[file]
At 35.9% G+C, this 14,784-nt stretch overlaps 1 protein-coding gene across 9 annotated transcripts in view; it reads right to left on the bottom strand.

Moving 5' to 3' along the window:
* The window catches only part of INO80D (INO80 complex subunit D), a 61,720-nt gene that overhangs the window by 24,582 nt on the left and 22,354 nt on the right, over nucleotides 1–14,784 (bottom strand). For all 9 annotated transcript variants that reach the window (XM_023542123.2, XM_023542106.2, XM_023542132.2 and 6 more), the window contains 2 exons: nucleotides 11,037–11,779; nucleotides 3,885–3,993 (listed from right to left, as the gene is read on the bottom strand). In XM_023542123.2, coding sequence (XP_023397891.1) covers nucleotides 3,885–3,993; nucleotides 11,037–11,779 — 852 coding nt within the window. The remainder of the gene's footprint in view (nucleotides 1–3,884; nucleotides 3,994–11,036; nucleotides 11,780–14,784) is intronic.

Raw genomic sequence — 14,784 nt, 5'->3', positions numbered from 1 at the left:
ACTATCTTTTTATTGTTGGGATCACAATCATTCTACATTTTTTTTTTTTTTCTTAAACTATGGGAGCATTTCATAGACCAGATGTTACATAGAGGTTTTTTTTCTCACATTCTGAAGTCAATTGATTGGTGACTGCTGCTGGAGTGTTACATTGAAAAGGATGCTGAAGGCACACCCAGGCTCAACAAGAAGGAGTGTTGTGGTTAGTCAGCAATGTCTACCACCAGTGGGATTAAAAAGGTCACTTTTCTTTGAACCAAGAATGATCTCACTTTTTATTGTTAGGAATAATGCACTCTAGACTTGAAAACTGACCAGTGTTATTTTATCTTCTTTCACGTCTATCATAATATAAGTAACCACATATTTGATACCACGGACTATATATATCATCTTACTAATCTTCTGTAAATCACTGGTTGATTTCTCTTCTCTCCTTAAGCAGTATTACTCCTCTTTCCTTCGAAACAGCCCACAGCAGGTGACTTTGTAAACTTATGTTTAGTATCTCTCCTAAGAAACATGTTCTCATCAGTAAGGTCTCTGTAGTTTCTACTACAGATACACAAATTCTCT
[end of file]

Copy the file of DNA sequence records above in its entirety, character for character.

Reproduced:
At 35.9% G+C, this 14,784-nt stretch overlaps 1 protein-coding gene across 9 annotated transcripts in view; it reads right to left on the bottom strand.

Moving 5' to 3' along the window:
* The window catches only part of INO80D (INO80 complex subunit D), a 61,720-nt gene that overhangs the window by 24,582 nt on the left and 22,354 nt on the right, over nucleotides 1–14,784 (bottom strand). For all 9 annotated transcript variants that reach the window (XM_023542123.2, XM_023542106.2, XM_023542132.2 and 6 more), the window contains 2 exons: nucleotides 11,037–11,779; nucleotides 3,885–3,993 (listed from right to left, as the gene is read on the bottom strand). In XM_023542123.2, coding sequence (XP_023397891.1) covers nucleotides 3,885–3,993; nucleotides 11,037–11,779 — 852 coding nt within the window. The remainder of the gene's footprint in view (nucleotides 1–3,884; nucleotides 3,994–11,036; nucleotides 11,780–14,784) is intronic.

Raw genomic sequence — 14,784 nt, 5'->3', positions numbered from 1 at the left:
ACTATCTTTTTATTGTTGGGATCACAATCATTCTACATTTTTTTTTTTTTTCTTAAACTATGGGAGCATTTCATAGACCAGATGTTACATAGAGGTTTTTTTTCTCACATTCTGAAGTCAATTGATTGGTGACTGCTGCTGGAGTGTTACATTGAAAAGGATGCTGAAGGCACACCCAGGCTCAACAAGAAGGAGTGTTGTGGTTAGTCAGCAATGTCTACCACCAGTGGGATTAAAAAGGTCACTTTTCTTTGAACCAAGAATGATCTCACTTTTTATTGTTAGGAATAATGCACTCTAGACTTGAAAACTGACCAGTGTTATTTTATCTTCTTTCACGTCTATCATAATATAAGTAACCACATATTTGATACCACGGACTATATATATCATCTTACTAATCTTCTGTAAATCACTGGTTGATTTCTCTTCTCTCCTTAAGCAGTATTACTCCTCTTTCCTTCGAAACAGCCCACAGCAGGTGACTTTGTAAACTTATGTTTAGTATCTCTCCTAAGAAACATGTTCTCATCAGTAAGGTCTCTGTAGTTTCTACTACAGATACACAAATTCTCT